I was disappointed in this book after being excited by the cover, a glance at the illustrations, and the subject. A comparison of prehistoric cities i...moreI was disappointed in this book after being excited by the cover, a glance at the illustrations, and the subject. A comparison of prehistoric cities in the New World - Cahokia (near St. Louis), and Mayan, Aztec, and Incan cities, with some explanation of what makes a city and how it comes to be is a wonderful and long overdue topic for a kid's book.
Unfortunately, "Buried Beneath Us" is rather confusing (as other reviewers note, the text jumps from one city & ancient culture to another very quickly), and I think that the blocks of text are too long for the target audience. The vocabulary is difficult for younger kids and a bit dry, too (e.g. "The foundations of religious worship probably go back to Paleolithic times. Humans have always depended on the proliferation of other species..." (pg. 49).
Religion is given priority both for origins and its role in the day-to-day life of these civilizations, but the other elements that contributed to the emergence, function, and growth of prehistoric cities (hereditary political power, warfare, agriculture, population growth, specialization, etc.) are given short shrift.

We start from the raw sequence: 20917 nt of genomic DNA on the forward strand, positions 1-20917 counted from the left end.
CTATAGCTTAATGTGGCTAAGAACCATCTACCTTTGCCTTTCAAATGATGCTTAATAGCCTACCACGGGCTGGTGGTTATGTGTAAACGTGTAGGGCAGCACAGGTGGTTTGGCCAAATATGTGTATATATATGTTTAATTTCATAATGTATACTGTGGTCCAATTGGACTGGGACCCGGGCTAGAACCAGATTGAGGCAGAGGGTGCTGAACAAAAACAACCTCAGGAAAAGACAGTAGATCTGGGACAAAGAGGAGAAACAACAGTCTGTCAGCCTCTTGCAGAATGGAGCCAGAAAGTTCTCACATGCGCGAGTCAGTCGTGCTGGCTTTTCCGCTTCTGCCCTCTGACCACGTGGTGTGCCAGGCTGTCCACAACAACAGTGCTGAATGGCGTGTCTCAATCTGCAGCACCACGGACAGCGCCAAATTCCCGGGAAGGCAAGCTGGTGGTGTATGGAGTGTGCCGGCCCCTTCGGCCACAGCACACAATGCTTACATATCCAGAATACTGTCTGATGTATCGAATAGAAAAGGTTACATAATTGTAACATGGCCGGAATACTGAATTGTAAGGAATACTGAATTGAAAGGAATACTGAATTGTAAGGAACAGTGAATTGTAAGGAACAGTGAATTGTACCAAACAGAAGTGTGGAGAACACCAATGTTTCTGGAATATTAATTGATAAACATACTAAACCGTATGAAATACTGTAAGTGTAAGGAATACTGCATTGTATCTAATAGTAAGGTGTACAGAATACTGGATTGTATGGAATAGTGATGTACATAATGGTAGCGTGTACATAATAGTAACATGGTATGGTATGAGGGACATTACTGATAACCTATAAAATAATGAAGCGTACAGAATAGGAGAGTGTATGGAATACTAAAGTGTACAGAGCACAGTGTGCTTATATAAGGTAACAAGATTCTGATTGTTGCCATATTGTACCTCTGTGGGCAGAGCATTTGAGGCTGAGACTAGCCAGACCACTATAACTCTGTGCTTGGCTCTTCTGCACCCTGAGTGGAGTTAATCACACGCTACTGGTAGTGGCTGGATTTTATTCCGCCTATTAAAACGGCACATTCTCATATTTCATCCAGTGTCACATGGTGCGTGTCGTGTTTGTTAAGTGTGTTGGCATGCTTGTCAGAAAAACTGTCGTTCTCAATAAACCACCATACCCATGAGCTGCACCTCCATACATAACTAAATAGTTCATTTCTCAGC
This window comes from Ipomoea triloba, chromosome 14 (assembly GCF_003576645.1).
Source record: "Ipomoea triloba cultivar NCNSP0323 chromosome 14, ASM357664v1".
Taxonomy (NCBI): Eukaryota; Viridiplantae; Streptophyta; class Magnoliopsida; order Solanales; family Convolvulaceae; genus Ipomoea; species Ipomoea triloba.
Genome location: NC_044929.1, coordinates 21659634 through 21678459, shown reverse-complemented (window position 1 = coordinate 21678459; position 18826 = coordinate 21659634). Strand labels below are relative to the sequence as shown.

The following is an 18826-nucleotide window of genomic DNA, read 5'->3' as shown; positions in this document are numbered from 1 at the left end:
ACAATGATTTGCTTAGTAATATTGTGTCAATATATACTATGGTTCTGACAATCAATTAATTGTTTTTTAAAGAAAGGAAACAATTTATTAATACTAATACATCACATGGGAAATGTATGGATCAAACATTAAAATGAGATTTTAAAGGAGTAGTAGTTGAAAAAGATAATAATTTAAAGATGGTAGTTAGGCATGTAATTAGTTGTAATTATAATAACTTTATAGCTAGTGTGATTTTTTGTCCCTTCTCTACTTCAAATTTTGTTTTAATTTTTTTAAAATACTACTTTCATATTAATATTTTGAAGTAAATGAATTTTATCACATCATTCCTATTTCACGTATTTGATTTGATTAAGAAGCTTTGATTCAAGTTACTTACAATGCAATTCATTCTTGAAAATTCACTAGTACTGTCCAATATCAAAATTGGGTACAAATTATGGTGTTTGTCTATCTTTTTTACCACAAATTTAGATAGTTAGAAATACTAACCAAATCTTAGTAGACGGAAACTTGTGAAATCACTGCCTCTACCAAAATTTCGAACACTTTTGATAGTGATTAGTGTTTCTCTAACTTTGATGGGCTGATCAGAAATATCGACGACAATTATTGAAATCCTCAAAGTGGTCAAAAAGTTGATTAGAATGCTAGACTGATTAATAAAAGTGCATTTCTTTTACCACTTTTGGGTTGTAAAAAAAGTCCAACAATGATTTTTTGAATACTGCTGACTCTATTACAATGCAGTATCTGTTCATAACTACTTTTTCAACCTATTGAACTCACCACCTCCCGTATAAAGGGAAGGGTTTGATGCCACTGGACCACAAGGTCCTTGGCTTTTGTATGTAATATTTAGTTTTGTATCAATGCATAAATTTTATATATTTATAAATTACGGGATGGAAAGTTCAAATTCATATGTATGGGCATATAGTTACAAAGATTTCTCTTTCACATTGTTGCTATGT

I was willing to go along with this perspective and style (if not overlook it entirely) for the sake of the narrative, but a couple of basic errors about Cahokia stopped me in my tracks.
First of all, Cahokia was not "built on bluff overlooking the Mississippi River" (p. 14). As any visit or a look at a description of the site shows, Cahokia was constructed on the floodplain, in an area known as the American Bottom (a geographic name that rivals Lake Titicaca in its snicker-potential for kids).
Futhermore, we do not know that "Cahokia's biggest holiday of the year happened in mid-July", nor that this was called "the Busk Festival" (p. 28). Aveni is careful to separate speculation about prehistoric religion from established archaeological fact elsewhere (as in the evidence for human sacrifice at Cahokia), so this statement attributing Cahokian ceremony to the historic Cherokee was surprising.